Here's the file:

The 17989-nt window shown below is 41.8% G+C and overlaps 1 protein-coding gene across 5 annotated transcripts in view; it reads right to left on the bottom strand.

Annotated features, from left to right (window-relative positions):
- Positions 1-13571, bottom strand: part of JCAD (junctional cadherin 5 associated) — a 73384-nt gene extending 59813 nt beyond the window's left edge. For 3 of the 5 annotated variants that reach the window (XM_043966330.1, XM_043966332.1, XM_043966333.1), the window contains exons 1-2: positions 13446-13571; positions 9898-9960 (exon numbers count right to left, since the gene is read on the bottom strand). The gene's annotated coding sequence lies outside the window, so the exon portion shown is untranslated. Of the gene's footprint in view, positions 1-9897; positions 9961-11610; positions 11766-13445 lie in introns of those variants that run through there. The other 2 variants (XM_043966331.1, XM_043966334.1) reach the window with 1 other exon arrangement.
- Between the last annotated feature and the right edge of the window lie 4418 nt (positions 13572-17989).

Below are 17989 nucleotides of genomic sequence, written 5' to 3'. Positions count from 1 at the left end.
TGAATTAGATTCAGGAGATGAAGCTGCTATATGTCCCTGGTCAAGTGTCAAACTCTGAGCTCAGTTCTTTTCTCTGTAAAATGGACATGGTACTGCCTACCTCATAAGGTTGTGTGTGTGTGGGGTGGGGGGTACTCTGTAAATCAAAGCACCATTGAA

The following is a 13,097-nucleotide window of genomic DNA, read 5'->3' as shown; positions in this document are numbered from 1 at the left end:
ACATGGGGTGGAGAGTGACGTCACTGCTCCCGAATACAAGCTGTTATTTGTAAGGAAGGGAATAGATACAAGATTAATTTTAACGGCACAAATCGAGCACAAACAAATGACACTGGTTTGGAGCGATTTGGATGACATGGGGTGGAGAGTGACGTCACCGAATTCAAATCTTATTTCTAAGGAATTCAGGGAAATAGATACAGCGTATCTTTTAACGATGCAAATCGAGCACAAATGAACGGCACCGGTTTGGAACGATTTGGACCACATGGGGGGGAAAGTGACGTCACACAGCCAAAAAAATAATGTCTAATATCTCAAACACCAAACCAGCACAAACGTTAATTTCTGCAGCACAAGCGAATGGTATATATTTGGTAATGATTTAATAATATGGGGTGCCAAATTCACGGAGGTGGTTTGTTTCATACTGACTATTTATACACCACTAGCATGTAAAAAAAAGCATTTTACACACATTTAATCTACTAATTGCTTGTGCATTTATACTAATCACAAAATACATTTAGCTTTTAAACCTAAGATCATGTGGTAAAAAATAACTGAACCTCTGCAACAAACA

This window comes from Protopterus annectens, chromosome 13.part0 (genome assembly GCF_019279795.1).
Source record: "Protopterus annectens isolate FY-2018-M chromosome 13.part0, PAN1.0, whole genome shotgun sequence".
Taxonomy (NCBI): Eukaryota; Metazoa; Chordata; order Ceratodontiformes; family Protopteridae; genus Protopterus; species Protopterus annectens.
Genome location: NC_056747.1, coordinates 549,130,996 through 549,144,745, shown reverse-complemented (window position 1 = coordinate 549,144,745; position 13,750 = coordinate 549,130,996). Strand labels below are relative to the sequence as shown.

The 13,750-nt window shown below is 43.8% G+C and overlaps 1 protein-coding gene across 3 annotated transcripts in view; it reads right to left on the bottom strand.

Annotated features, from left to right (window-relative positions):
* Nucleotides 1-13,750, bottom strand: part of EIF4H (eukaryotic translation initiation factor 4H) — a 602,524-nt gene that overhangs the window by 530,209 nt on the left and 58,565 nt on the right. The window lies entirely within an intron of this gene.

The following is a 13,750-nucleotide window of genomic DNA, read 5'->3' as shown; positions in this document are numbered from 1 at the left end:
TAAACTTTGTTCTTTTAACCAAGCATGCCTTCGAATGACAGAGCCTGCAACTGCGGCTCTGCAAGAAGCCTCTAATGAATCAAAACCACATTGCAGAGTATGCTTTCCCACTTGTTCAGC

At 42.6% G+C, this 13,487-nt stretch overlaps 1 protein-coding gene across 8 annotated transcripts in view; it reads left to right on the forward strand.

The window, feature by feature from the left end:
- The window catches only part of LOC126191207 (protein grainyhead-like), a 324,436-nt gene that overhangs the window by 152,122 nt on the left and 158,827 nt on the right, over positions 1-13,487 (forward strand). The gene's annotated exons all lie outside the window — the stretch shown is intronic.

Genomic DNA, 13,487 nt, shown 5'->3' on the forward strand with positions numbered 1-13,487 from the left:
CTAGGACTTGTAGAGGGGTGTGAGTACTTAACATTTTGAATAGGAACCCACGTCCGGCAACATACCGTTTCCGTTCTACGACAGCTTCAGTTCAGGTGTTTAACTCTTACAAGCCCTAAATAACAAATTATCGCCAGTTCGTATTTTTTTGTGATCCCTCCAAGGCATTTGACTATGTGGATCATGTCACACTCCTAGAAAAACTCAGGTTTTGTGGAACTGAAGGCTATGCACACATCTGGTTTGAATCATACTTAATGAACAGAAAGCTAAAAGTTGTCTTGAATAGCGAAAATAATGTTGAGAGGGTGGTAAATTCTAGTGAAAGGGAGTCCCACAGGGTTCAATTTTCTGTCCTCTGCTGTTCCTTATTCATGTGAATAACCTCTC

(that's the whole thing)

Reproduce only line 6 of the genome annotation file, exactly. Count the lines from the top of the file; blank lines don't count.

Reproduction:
TGAATTAGATTCAGGAGATGAAGCTGCTATATGTCCCTGGTCAAGTGTCAAACTCTGAGCTCAGTTCTTTTCTCTGTAAAATGGACATGGTACTGCCTACCTCATAAGGTTGTGTGTGTGTGGGGTGGGGGGTACTCTGTAAATCAAAGCACCATTGAA